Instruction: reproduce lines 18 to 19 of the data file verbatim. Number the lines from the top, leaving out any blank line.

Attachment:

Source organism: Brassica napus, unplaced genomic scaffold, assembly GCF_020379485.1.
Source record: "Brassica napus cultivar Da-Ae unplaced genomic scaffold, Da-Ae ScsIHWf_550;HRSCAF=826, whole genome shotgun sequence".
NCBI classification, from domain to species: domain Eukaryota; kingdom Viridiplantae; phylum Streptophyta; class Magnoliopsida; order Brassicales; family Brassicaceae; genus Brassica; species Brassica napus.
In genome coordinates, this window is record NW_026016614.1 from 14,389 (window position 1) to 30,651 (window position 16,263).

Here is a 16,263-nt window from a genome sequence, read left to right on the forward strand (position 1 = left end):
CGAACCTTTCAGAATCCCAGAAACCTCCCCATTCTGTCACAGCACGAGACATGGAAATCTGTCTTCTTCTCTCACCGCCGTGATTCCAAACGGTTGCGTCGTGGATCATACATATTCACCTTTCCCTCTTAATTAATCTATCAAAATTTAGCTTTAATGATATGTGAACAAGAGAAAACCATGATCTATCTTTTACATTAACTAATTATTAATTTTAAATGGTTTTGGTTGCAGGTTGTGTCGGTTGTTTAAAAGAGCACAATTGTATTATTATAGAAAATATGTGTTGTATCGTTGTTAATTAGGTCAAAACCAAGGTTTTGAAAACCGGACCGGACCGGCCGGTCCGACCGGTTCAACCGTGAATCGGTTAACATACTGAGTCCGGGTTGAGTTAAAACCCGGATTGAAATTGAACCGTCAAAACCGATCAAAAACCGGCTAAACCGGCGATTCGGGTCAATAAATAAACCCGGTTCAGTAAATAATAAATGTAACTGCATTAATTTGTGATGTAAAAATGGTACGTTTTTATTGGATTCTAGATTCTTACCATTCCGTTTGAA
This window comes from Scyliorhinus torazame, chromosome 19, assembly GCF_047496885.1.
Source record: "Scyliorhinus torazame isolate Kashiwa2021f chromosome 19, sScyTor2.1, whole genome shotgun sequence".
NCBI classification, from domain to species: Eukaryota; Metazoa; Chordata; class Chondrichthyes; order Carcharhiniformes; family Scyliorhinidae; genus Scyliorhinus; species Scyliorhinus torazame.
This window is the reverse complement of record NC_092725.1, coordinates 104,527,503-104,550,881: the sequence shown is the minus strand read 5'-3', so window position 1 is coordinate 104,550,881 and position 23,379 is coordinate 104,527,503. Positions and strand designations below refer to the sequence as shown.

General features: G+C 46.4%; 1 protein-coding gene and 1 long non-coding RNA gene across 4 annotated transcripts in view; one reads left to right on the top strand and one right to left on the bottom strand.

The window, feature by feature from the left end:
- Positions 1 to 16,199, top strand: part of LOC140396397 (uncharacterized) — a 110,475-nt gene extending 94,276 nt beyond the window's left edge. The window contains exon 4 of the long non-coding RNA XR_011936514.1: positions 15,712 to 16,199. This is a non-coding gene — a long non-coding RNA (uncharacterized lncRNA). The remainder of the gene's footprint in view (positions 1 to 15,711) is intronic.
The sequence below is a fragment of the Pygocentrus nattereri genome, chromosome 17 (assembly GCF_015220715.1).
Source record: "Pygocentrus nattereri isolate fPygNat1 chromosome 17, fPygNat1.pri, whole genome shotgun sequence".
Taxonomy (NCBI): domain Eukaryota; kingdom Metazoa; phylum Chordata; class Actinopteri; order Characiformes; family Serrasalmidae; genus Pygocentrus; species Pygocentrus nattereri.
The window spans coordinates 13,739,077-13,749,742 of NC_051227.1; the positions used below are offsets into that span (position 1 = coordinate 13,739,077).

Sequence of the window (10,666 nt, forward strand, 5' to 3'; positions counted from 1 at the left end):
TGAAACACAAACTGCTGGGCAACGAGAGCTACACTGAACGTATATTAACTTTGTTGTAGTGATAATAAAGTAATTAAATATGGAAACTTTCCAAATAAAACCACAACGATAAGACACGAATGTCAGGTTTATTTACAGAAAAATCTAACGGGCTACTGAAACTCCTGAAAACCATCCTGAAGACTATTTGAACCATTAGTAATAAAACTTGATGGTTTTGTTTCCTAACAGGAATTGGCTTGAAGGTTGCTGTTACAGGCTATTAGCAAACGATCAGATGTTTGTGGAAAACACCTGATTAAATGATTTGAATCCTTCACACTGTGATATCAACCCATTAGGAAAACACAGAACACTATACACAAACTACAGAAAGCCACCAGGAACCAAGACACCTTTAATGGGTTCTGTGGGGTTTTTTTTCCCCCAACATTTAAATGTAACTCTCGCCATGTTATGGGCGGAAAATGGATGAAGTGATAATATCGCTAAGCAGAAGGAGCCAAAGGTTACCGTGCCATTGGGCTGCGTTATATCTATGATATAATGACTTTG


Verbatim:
Sequence of the window (10,666 nt, forward strand, 5' to 3'; positions counted from 1 at the left end):
TGAAACACAAACTGCTGGGCAACGAGAGCTACACTGAACGTATATTAACTTTGTTGTAGTGATAATAAAGTAATTAAATATGGAAACTTTCCAAATAAAACCACAACGATAAGACACGAATGTCAGGTTTATTTACAGAAAAATCTAACGGGCTACTGAAACTCCTGAAAACCATCCTGAAGACTATTTGAACCATTAGTAATAAAACTTGATGGTTTTGTTTCCTAACAGGAATTGGCTTGAAGGTTGCTGTTACAGGCTATTAGCAAACGATCAGATGTTTGTGGAAAACACCTGATTAAATGATTTGAATCCTTCACACTGTGATATCAACCCATTAGGAAAACACAGAACACTATACACAAACTACAGAAAGCCACCAGGAACCAAGACACCTTTAATGGGTTCTGTGGGGTTTTTTTTCCCCCAACATTTAAATGTAACTCTCGCCATGTTATGGGCGGAAAATGGATGAAGTGATAATATCGCTAAGCAGAAGGAGCCAAAGGTTACCGTGCCATTGGGCTGCGTTATATCTATGATATAATGACTTTG